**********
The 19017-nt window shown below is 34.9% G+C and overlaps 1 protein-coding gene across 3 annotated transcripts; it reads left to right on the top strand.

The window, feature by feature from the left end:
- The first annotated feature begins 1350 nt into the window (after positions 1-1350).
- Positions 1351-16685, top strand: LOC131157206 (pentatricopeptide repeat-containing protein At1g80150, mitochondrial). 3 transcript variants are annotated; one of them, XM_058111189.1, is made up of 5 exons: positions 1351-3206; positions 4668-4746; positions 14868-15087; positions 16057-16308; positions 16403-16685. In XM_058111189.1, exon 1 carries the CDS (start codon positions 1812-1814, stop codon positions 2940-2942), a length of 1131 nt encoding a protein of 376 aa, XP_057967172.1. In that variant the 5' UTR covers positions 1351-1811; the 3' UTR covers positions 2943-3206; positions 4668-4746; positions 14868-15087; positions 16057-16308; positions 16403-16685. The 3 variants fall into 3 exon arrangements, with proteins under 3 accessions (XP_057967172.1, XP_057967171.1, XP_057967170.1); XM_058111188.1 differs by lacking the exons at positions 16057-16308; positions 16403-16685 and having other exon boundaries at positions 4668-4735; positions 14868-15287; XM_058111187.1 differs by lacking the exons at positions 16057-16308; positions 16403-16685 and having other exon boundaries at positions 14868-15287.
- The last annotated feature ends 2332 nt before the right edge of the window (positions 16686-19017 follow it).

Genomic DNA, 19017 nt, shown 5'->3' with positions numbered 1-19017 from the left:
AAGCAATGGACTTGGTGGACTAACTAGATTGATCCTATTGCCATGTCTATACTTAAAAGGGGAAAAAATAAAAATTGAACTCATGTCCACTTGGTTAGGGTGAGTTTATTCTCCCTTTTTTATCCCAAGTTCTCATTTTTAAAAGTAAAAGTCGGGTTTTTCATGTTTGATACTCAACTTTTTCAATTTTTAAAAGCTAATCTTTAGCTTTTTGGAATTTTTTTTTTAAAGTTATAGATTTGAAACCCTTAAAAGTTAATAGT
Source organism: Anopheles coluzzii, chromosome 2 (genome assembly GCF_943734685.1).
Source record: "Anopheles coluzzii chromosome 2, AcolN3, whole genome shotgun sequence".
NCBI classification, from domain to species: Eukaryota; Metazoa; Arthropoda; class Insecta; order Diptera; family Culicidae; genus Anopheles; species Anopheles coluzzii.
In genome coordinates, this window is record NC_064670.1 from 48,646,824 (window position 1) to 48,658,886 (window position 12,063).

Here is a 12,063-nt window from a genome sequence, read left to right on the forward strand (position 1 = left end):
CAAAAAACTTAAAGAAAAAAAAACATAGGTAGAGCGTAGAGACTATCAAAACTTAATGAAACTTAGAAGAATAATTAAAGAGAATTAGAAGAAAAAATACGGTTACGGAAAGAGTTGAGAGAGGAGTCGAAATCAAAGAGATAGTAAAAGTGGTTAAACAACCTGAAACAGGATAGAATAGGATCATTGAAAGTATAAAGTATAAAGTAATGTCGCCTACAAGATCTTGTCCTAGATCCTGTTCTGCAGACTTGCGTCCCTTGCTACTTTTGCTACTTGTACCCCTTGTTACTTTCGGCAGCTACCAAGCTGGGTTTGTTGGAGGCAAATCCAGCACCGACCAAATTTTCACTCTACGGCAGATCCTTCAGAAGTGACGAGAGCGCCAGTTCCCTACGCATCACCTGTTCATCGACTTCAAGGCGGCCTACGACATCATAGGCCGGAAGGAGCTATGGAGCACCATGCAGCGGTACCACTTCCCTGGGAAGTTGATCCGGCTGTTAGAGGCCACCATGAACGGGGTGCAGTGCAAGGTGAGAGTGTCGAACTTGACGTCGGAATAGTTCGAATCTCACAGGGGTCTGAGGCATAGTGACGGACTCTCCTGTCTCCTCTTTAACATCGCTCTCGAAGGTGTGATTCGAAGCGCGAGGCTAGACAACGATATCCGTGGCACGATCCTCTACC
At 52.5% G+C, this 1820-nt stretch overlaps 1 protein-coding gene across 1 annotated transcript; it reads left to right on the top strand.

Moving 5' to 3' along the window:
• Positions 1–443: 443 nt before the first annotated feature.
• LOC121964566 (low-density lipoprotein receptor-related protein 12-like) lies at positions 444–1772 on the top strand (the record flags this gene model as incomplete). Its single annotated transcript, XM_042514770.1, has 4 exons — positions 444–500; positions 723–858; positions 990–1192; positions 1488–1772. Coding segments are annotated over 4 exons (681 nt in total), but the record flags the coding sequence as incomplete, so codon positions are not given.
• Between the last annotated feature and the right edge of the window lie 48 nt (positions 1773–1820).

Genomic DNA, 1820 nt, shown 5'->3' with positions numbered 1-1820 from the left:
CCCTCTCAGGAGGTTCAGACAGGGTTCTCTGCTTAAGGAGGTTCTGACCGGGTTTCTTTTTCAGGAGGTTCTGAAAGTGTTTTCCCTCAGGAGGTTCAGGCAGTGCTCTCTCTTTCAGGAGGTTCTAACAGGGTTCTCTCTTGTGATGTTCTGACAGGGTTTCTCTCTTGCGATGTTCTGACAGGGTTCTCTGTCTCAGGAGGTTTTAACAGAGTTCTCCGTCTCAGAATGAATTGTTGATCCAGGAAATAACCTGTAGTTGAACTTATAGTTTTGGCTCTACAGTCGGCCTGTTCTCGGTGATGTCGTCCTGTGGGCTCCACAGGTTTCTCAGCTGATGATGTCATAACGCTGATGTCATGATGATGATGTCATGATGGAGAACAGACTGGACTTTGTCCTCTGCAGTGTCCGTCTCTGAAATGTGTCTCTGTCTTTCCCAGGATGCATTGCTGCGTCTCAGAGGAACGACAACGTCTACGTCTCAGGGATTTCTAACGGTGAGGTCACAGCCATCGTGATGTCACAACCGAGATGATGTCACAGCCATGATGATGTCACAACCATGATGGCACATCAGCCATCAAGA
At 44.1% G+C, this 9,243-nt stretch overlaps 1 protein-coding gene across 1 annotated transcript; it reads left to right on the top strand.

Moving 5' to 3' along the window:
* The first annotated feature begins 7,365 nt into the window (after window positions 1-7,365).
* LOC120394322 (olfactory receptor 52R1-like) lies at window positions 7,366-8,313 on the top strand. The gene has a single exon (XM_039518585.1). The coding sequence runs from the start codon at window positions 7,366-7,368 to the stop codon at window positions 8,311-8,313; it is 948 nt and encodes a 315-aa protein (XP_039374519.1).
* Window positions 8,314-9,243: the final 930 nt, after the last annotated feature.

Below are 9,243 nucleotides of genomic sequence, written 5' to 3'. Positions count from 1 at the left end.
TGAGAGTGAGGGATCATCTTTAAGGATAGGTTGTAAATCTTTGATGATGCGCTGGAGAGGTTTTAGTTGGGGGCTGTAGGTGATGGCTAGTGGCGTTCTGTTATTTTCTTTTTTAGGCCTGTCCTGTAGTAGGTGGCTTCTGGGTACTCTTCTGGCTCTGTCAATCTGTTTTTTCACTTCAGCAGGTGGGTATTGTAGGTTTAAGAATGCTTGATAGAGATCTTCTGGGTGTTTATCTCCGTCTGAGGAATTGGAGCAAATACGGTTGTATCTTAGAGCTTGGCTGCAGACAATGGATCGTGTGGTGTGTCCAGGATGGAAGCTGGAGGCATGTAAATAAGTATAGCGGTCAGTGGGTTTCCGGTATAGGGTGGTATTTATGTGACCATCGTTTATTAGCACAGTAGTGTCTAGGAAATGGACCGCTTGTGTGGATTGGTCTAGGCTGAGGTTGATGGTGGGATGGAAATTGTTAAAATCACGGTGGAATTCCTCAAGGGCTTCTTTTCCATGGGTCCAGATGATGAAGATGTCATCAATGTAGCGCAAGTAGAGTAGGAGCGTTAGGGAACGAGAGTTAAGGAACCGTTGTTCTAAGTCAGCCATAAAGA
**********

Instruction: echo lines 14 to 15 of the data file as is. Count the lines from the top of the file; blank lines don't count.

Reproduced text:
At 52.5% G+C, this 1820-nt stretch overlaps 1 protein-coding gene across 1 annotated transcript; it reads left to right on the top strand.

Moving 5' to 3' along the window: